A.I.R. Gallery — Sylvia Sleigh’s Resignation Letter
Roxana Fabius Sep 30, 2022 4 Minute Read
This essay is featured in the digital exhibition A.I.R. Gallery: Chapter 2.
Being part of a collective is complicated.
There are many requisite skills to be learned—including letting go of individual interests, and accepting, however begrudgingly, the majority’s leanings—and even when a single person has the continued patience required for group decision-making, they still might hit breaking points that define either their continuity or separation. Many artists have been part of A.I.R. in its almost fifty years of existence. Each individual story is different: some A.I.R. members have left feeling unheard by the group (Mendieta); others because their work with the organization felt complete (Spero); and yet others have left feeling gravely attacked or disrespected (Pindell). Each of these separations has been accompanied by a resignation letter that is now housed in the A.I.R. archives.
This text addresses the story behind Sylvia Sleigh’s resignation, based both on my close reading of her letter and on what I have heard from people who were around at the time. The curious thing about this specific resignation letter is that it intertwines many of the New York art world of that era’s most important actors, some of whom are today considered canonical and others of whom deserve rescuing from the oblivion that the biases of our historical and historiographical models have laid out.
Sylvia Sleigh (1916, Llandudno, UK–2010, New York, NY) joined A.I.R. in 1974 after a brief stay at SOHO20 as a founding member. After Sleigh relocated to New York City in 1962, she became a leading figure in the feminist art movement. Her figurative male nudes celebrated the relationships she established with her models; she even depicted the children of friends such as Nancy Spero and Leon Golub.
When I first encountered Sleigh’s letter, it struck me as important because it encapsulated many things that I was then beginning to understand were true of being part of a collective organization such as A.I.R. Gallery, which are encapsulated in finding a balance between the individual desires and the collective will. At the same time, I was surprised to discover that Lawrence Alloway—the eminent art critic to whom we owe credit for many fundamental concepts of twentieth-century art history, who challenged the formalism of modernism and who many say opened the door to the modes of art criticism and curating that we so freely practice today—was part of A.I.R.’s intimate circle.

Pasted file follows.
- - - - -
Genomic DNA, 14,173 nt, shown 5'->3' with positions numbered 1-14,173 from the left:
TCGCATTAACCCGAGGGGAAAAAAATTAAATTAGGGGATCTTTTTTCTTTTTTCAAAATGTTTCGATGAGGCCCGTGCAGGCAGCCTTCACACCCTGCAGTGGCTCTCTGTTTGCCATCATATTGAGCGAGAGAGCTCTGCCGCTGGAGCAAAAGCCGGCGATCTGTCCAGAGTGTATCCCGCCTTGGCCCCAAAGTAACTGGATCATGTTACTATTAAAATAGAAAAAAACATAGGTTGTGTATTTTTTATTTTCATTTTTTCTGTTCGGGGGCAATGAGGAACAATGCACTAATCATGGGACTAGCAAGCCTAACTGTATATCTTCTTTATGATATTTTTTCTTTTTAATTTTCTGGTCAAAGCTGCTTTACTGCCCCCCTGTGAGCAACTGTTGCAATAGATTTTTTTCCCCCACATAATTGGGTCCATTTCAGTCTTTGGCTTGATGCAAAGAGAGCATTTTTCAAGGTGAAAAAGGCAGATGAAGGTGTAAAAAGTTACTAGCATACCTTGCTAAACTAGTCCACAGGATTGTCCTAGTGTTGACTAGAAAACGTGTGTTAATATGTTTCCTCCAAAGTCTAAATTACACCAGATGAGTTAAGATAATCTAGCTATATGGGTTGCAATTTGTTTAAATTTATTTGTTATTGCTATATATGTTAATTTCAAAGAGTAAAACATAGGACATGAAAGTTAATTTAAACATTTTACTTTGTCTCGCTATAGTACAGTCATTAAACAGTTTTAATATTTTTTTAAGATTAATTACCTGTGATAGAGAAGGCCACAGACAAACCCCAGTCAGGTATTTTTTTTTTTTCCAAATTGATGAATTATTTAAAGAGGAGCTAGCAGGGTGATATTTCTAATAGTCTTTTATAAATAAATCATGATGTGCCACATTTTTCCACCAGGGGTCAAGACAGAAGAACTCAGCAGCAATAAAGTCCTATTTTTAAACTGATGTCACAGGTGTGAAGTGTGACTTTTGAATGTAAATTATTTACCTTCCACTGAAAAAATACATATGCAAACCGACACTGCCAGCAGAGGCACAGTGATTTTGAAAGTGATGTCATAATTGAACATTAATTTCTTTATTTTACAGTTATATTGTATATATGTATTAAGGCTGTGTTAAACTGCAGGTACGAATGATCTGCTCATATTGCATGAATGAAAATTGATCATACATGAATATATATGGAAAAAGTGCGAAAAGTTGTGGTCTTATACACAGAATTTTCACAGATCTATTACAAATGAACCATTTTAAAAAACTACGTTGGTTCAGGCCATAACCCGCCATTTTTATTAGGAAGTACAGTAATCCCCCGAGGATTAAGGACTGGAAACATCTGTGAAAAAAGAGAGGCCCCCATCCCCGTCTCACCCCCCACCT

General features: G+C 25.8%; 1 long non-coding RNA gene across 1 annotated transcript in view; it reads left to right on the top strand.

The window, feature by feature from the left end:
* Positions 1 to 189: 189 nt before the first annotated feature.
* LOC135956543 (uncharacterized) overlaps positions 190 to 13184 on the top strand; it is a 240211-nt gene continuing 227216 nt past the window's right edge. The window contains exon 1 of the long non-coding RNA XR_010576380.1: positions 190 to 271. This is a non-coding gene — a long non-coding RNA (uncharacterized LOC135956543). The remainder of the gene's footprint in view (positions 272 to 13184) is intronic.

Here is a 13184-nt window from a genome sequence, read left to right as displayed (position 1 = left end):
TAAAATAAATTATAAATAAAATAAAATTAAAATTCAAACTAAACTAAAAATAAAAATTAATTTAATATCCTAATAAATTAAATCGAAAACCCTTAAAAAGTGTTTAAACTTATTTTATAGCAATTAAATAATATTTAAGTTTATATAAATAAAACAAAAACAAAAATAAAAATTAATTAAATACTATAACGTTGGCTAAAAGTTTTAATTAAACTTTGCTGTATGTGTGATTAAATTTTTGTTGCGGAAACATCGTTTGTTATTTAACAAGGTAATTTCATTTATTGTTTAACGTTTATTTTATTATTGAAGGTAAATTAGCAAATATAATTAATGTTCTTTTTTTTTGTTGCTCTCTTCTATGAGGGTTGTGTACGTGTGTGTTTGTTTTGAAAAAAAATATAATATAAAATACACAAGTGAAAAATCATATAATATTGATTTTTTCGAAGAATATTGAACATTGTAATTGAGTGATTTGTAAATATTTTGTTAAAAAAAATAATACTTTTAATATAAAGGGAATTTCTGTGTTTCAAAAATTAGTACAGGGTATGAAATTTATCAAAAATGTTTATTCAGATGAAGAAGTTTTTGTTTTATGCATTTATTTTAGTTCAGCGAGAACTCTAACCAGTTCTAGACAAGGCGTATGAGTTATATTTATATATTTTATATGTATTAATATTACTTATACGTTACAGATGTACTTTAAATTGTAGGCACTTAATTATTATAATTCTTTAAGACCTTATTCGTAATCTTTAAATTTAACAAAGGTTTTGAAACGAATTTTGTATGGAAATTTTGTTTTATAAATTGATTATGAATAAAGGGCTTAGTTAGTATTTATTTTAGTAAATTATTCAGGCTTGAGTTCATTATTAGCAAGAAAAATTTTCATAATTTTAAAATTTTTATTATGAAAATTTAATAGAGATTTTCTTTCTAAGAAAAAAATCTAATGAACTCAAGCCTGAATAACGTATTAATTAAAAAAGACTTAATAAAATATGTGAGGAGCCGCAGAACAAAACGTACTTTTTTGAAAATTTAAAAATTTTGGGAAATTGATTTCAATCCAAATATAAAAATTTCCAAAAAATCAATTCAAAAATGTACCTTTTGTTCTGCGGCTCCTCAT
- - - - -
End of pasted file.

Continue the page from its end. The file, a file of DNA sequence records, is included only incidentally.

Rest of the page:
What we can understand from the letter is that the A.I.R. collective asked Lawrence Alloway, the artist’s husband, to write a text (for the catalog for its fifth-anniversary exhibition at P.S. 1 Contemporary Art Center) without consulting Sleigh ahead of time. This request came with certain parameters: Alloway would have to, for instance, write a specific number of words per artist so as to put all mentioned artists on equal footing. While Sleigh understood the necessity of writing about all of the artists in a show, the defining moment in this letter is her distaste for the request made of Alloway to write the same amount of words about each, as if this measure alone ensured equality. The last line of Sleigh’s letter reads: “A writer cannot be told what to write or how many words to write about each artist without patronizing them or losing his or her own integrity.”